New vaccine: Life-saving bill could die
A UVA pathologist is part of a world-wide research team that is reporting promising results with a new vaccine that could prevent millions of women from hearing the dreaded words, "You have cancer." But while the vaccine appears to destroy several key strains of the virus that causes most cases of cervical cancer, which will kill about 3,700 American women this year, the drug is mired in controversy.
"How can we not vaccinate people when we can prevent a truly horrible cancer and a lot of medical hardship?" asks Mark Stoler, a UVA researcher who contributed to the clinical trial published in the online edition of the British medical journal The Lancet Oncology.
Stoler points out that even when it's not fatal, 10,000 American women will be diagnosed with cervical cancer this year. Treatments include radiation, surgery, and chemotherapy. The lucky ones will only lose part of their cervix, the lower end of the uterus. Other women may be left permanently infertile from having to undergo a hysterectomy, complete removal of the uterus.
The vaccine, owned by Merck, which funded the study, attacks four key strains of the human papilloma virus. It stopped all genital warts caused by the targeted strains of the virus and was 90 percent effective in preventing infections that can lead to cancer.
So where's the controversy? It starts with sex. While people who have sex with only one person (another virgin) during the course of their life have no worries about infection, the majority of Americans may have plenty to fear. Statistics show that at least half of the rest of the population– known as "sexually active" men and women– will be infected by the virus at some point.
Men typically have no way of knowing they have the human papilloma virus unless they develop genital warts. Women, however, typically get the bad news through a "pap" smear, a recommended annual test that indicates abnormal cells in the cervix– a sign of viral infection and a possible precursor to cancer.
Besides being difficult to detect, the virus is also hard to protect against because it is transferred through skin-to-skin contact in the genital area– territory that a condom doesn't necessarily cover. And while the communicable nature of the virus makes it a prime candidate for public health funds, its status as a sexually transmitted infection makes widespread vaccination highly controversial.
"We're going to have this vaccine," Stoler says, "and then we're going to have to go have a conversation with every parent in America."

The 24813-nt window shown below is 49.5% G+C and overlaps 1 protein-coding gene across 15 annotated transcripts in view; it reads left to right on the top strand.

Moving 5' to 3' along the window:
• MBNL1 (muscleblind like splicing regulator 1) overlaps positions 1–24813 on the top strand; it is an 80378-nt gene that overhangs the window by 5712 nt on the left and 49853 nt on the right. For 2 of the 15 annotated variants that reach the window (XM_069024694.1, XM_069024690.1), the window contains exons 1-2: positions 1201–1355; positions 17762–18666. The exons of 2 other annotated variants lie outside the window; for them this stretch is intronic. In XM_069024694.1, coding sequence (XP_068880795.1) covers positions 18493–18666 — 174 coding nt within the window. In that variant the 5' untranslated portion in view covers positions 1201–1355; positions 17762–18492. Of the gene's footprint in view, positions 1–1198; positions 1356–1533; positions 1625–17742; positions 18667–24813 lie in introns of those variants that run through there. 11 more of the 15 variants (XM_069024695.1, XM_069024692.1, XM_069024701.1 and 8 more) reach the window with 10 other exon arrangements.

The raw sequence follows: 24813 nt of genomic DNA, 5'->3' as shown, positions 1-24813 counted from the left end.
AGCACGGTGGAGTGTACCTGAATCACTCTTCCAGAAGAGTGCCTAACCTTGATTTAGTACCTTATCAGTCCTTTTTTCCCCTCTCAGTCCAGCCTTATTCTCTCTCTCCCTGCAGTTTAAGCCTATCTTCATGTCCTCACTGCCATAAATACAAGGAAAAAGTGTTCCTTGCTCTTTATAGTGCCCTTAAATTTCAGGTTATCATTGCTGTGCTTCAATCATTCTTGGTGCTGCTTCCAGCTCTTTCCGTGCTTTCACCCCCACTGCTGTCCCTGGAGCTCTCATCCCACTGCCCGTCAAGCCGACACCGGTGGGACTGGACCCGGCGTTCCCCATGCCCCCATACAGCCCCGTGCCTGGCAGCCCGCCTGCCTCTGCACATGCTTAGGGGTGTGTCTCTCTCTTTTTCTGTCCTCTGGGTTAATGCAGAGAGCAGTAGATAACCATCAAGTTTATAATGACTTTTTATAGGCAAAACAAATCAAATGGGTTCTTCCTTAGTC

There's the rub. In order to protect people as adults, the vaccine must be administered before they are sexually active. In other words: children. Stoler and others envision vaccinating youngsters 10 to 13 years old.
But Barbara Loe Fisher, co-founder and President of the National Vaccine Information Center, is in no hurry to add yet another vaccine to the regimen already offered to innocents.
"You will definitely see parents, because of the way they have raised them, [or] for philosophical, religious, or ethical reasons," Fisher says, "who will not want their children to have this vaccine."
Currently, there are 12 potentially serious diseases that can be vaccinated against. The Virginia Department of Education requires seven vaccinations including those that prevent polio, measles, and mumps– for any child entering the public school system.
Vaccines in general are already under fire for allegedly infecting some children with live viruses and dosing them with mercury. So how likely is it that Virginia's General Assembly– which already outlaws certain sexual contact between consenting adults– will add this vaccine to the mandated list?
"Very remote," says outgoing Delegate Mitchell Van Yahres. The Charlottesville Democrat says he believes that such legislation wouldn't even make it out of the House Health Committee until more liberal Democrats get elected.
Another factor working against cervical cancer preventives is the survival rate. Although it's still in the top-10 of American cancer diagnoses, cancer of the cervix has fallen out of the top 10 killers.
While regular pap tests helped dethrone cervical cancer as the most common cause of death of women in developed countries, it is still a leading cancer killer for many women worldwide. In South Africa, for instance, it's still the #1 killer.
So regardless of what happens in the United States, the vaccine, now under study in large-scale trials, has the potential to make a huge global impact. Fred Wyand, a program coordinator with the American Social Health Association, anticipates a big role because of the vaccine's potential to save countless lives beyond U.S. borders.
"Instituted globally," says Wyand, "it has the potential to eliminate most of the cervical cancers found across the world."
Pathologist Mark Stoler wants a conversation with every parent in America.
PHOTO BY LAUREN BROOKS